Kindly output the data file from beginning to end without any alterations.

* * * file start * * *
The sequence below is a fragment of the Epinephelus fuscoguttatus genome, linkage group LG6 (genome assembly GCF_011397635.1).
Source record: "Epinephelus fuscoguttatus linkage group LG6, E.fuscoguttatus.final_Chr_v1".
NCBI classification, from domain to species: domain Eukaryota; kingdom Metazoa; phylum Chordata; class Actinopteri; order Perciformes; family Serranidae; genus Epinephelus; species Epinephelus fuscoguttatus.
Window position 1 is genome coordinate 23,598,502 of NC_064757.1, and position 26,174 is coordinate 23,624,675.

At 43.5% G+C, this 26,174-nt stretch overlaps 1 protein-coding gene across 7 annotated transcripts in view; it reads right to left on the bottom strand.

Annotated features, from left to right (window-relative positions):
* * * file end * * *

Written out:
The sequence below is a fragment of the Epinephelus fuscoguttatus genome, linkage group LG6 (genome assembly GCF_011397635.1).
Source record: "Epinephelus fuscoguttatus linkage group LG6, E.fuscoguttatus.final_Chr_v1".
NCBI classification, from domain to species: domain Eukaryota; kingdom Metazoa; phylum Chordata; class Actinopteri; order Perciformes; family Serranidae; genus Epinephelus; species Epinephelus fuscoguttatus.
Window position 1 is genome coordinate 23,598,502 of NC_064757.1, and position 26,174 is coordinate 23,624,675.

At 43.5% G+C, this 26,174-nt stretch overlaps 1 protein-coding gene across 7 annotated transcripts in view; it reads right to left on the bottom strand.

Annotated features, from left to right (window-relative positions):